When Scripts Attacks, WildFire Protects

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Cyberattackers look for fast and easy ways to steal your data. Among many techniques in their playbooks, using scripts is a quickly growing trend. Why? because:


  1. Scripts are easier to obfuscate than PE
  2. Scripts are harder to detect based on file type and syntax (since a script is merely a text file)
  3. Scripts will run across platforms (no need to recompile to windows 7, XP etc..)
  4. Scripts are easier to generate (no compilation process simple text changes)
  5. Script languages are easier to learn than programming languages

Scripting is an extremely useful toolset. It allows administrators and power users a way to automate repetitive tasks and multitask effectively. If you have ever opened Microsoft Office file, you have probably encountered “macros” which may execute VBScript. These tools help accelerate productivity,  but can also be used for a darker purpose. Adversaries can leverage scripting languages to ingest and execute code, exploit vulnerabilities in the system, and potentially gain privileged access.



They are continuously finding clever new ways to hide these malicious scripts in seemingly safe content. For example, they can use password protected archive formats (.ZIP, .RAR), or embed them in commonly used  Windows PE (executables) files and documents, successfully evading legacy sandboxing tools. In most cases, attackers use social engineering techniques to build emails to deliver the script that appears to be from a trusted source within the company, increasing the changes of an employee engaging with it.  



How WildFire Protects

The Palo Alto Networks WildFire malware analysis service has added an innovative new detection technique to mitigate script-based attacks. When scripts are identified traversing the network, our Security Operating Platform immediately identifies and forward the files to WildFire for analysis and execution. In order to reveal even the most evasive advanced attacks, WildFire utilizes multiple techniques including static analysis and dynamic analysis to identify the true intent of the script. Once the verdict is determined, protections are shared with the global community within minutes, spreading immunity worldwide.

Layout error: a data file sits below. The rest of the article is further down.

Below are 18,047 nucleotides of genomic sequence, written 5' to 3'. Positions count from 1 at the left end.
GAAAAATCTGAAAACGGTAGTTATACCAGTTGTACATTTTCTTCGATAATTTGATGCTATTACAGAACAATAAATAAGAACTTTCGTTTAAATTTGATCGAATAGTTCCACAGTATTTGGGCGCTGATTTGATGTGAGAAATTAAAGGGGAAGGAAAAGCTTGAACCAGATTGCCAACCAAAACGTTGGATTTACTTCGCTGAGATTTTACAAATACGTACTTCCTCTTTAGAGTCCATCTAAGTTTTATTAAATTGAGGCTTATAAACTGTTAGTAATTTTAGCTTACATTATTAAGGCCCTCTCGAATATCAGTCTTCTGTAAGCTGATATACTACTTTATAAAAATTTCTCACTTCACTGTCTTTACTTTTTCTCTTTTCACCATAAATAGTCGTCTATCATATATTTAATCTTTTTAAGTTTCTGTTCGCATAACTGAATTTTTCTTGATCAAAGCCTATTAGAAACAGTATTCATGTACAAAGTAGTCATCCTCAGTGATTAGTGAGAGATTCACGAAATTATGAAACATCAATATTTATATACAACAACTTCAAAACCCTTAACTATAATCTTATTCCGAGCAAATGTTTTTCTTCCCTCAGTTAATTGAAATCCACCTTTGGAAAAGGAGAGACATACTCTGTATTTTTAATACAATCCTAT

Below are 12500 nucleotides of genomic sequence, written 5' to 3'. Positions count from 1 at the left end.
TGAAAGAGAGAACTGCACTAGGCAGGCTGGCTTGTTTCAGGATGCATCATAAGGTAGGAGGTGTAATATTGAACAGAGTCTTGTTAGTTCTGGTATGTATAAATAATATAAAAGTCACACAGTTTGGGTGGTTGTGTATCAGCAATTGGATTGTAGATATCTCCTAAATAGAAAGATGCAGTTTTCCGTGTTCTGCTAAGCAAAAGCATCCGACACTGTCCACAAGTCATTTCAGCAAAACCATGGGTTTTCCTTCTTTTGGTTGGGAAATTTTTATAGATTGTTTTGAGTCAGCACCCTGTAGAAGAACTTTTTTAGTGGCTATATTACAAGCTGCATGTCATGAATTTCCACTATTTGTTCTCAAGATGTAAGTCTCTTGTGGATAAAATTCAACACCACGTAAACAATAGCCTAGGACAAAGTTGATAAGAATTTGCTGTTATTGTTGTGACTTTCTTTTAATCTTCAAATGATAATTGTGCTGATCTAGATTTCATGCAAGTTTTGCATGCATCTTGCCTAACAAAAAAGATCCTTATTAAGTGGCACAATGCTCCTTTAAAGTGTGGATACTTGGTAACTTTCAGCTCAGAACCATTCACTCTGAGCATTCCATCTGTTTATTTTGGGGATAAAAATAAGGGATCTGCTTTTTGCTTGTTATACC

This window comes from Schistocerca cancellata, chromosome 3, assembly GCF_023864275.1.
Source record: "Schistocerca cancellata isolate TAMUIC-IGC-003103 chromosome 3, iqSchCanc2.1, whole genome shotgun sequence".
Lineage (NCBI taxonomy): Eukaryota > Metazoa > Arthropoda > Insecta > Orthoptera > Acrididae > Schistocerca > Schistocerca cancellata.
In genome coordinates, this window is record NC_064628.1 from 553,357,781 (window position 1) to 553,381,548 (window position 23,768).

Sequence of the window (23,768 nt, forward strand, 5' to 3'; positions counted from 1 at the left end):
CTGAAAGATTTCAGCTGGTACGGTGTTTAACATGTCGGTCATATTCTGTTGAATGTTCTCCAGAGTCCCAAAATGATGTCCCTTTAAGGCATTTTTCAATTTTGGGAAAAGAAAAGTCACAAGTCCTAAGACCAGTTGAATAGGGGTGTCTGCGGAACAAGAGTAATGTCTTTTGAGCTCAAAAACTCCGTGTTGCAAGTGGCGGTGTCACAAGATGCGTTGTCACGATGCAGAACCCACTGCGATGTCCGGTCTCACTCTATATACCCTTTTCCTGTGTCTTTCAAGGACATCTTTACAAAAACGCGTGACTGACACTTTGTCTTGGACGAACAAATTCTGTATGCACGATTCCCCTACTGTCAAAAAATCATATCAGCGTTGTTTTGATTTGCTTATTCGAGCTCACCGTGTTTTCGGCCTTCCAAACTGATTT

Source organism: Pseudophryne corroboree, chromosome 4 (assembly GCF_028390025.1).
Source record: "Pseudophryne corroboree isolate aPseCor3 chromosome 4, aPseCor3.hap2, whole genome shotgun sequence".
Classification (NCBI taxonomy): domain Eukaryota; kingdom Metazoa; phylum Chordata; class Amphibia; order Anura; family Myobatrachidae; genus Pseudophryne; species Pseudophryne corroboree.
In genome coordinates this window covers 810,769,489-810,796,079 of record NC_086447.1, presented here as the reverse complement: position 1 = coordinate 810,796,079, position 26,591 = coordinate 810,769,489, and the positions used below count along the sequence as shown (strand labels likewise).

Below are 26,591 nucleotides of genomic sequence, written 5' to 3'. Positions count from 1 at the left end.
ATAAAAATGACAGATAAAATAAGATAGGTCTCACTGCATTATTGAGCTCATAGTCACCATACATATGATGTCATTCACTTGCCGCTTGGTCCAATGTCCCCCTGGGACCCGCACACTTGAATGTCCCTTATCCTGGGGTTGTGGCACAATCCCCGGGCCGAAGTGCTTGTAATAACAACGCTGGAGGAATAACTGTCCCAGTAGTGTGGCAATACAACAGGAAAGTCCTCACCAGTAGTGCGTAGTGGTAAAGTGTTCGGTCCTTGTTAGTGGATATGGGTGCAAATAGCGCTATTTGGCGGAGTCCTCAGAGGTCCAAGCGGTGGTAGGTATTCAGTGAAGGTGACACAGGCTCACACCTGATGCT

WildFire now supports the following scripts filetypes:


Script Support

  • JScript (.js,)
  • VBScript (.vbs)
  • PowerShell Script (.ps1)
  • Shell Script (.sh)



  • FTP
  • SMB



Use Case:

For example, a user receives and executes a malicious script delivered via email. WildFire receives and analyzes the script, delivering domain signatures and URL recategorization to block the secondary malicious payloads. Here is a visual representation of the lifecycle:





The next step would be to determine the purpose and potentially targeted nature of this attack. Palo Alto Networks AutoFocus Threat Intelligence service provides rich context and attribution, you get instant access to billions of public samples and trillions of artifacts collected and processed by WildFire global infrastructure. Security analysts can quickly identify potential impact by combining Unit 42 human intelligence and automated analysis. As a result, you have fast access to the right data, be more proactive and respond to future script-based attacks faster.


The Palo Alto Networks Unit 42 threat research team has discovered and dissected several of adversary playbooks which include scripts at several stages of the attack lifecycle, providing insight into how adversaries are employing this technique in the real world:


New Threat Actor Group DarkHydrus Targets Middle East Government

DarkHydrus in this attack uses email to deliver malicious scripts (custom PowerShell) in a password protected RAR file.

UNIT 42 Tag: DarkHydrus



Xbash Combines Botnet, Ransomware, Coinmining in Worm that Targets Linux and Windows

This threat actor uses Xbash version that executes JavaScript/VBScript and invokes PowerShell to download a malicious PE executable or PE DLL file.

UNIT 42 Tag: Xbash



 Learn more about WildFire and AutoFocus

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